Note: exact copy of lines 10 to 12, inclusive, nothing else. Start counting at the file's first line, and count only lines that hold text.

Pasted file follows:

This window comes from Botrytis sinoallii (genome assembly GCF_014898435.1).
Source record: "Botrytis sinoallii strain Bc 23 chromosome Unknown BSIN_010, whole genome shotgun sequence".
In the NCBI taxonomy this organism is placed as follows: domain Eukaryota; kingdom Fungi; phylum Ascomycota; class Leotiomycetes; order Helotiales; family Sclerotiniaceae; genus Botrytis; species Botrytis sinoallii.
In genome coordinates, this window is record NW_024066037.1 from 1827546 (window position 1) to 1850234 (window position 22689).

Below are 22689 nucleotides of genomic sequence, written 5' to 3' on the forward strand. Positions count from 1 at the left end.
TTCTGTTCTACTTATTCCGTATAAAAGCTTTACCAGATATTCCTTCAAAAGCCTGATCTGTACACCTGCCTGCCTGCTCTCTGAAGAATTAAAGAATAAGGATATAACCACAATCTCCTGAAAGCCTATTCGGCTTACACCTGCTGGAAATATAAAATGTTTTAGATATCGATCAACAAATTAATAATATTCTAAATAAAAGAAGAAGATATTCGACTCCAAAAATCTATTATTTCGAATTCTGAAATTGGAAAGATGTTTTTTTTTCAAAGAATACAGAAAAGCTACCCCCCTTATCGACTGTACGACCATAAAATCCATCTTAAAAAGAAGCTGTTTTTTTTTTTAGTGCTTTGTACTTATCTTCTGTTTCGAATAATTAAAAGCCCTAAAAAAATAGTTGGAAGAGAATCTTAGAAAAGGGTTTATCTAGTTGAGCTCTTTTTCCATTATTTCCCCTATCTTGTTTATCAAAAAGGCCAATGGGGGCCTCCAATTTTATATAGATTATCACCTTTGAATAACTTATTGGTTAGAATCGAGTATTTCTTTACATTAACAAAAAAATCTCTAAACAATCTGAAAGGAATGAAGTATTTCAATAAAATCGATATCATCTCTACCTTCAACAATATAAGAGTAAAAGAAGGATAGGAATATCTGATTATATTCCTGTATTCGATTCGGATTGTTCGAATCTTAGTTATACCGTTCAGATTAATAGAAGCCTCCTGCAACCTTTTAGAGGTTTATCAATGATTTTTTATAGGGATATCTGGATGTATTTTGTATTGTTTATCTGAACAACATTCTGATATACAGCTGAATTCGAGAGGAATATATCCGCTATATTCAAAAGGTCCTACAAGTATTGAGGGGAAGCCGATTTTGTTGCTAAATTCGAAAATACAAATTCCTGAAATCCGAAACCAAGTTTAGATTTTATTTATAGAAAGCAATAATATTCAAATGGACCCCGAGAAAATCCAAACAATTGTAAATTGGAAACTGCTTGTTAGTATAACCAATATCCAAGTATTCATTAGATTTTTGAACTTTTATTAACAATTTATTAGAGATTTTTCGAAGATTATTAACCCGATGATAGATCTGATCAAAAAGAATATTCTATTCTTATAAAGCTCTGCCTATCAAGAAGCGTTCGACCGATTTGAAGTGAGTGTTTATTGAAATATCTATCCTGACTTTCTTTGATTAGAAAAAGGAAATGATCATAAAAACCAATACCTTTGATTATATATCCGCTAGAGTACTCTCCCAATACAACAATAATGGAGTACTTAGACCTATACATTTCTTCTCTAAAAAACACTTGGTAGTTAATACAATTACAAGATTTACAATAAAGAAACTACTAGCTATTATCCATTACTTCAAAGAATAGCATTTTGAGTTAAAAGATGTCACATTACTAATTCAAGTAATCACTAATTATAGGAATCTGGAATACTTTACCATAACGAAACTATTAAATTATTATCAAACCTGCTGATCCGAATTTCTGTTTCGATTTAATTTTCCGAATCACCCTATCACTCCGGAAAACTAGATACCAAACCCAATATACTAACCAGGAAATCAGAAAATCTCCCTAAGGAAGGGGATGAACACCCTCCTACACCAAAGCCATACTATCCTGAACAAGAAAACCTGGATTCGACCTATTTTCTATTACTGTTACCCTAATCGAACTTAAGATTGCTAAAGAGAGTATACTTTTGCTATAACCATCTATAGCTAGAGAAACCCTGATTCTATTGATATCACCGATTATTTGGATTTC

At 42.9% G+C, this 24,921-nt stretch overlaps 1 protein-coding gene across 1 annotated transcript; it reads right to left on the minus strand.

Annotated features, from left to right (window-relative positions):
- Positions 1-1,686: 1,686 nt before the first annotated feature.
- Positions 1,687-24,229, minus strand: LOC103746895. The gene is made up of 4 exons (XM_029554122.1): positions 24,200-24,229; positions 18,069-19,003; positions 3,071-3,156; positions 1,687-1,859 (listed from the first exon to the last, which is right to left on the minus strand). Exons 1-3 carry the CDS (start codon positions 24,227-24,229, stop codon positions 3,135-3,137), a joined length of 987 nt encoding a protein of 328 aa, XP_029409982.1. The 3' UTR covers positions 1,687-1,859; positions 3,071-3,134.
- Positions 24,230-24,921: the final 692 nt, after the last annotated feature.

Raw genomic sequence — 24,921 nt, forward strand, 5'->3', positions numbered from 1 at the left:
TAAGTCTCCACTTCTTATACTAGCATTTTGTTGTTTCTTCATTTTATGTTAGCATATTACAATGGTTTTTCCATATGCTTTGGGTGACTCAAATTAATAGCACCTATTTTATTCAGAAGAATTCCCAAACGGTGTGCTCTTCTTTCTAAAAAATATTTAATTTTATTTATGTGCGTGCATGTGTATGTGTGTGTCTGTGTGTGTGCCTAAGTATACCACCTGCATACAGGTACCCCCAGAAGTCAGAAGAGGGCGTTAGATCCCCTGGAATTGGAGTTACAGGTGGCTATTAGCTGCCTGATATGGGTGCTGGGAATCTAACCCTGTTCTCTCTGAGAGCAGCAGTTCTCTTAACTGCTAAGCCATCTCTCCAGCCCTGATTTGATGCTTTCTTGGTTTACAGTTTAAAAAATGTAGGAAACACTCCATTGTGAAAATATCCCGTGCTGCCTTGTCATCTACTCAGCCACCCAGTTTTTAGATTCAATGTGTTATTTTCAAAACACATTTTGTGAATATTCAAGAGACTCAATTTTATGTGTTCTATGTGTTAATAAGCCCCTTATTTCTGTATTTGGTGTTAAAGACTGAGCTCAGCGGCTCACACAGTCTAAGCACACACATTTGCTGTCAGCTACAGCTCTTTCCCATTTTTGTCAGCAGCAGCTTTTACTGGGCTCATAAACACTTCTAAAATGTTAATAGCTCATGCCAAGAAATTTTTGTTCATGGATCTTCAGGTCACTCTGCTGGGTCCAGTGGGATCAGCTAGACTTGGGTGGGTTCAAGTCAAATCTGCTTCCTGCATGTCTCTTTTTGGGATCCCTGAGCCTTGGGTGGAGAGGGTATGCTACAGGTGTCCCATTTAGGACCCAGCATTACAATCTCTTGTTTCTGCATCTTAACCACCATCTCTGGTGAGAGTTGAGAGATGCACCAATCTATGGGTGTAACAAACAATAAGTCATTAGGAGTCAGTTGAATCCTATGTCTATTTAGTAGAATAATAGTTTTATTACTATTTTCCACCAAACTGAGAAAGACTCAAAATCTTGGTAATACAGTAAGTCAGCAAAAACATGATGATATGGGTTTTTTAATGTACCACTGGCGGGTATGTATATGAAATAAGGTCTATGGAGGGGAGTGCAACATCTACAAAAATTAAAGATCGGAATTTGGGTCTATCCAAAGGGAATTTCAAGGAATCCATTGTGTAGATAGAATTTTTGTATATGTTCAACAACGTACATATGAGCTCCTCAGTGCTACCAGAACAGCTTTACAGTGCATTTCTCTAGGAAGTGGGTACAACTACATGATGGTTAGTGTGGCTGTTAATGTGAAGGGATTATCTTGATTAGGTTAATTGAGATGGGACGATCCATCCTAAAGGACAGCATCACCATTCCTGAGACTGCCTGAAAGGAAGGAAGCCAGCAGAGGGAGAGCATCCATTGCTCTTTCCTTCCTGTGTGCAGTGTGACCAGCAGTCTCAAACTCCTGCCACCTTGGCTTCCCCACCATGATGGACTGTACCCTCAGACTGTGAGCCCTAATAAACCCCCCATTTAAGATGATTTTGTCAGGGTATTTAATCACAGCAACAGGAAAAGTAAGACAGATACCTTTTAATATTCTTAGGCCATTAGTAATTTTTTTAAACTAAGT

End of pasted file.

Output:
- Positions 1,687-24,229, minus strand: LOC103746895. The gene is made up of 4 exons (XM_029554122.1): positions 24,200-24,229; positions 18,069-19,003; positions 3,071-3,156; positions 1,687-1,859 (listed from the first exon to the last, which is right to left on the minus strand). Exons 1-3 carry the CDS (start codon positions 24,227-24,229, stop codon positions 3,135-3,137), a joined length of 987 nt encoding a protein of 328 aa, XP_029409982.1. The 3' UTR covers positions 1,687-1,859; positions 3,071-3,134.
- Positions 24,230-24,921: the final 692 nt, after the last annotated feature.

Raw genomic sequence — 24,921 nt, forward strand, 5'->3', positions numbered from 1 at the left: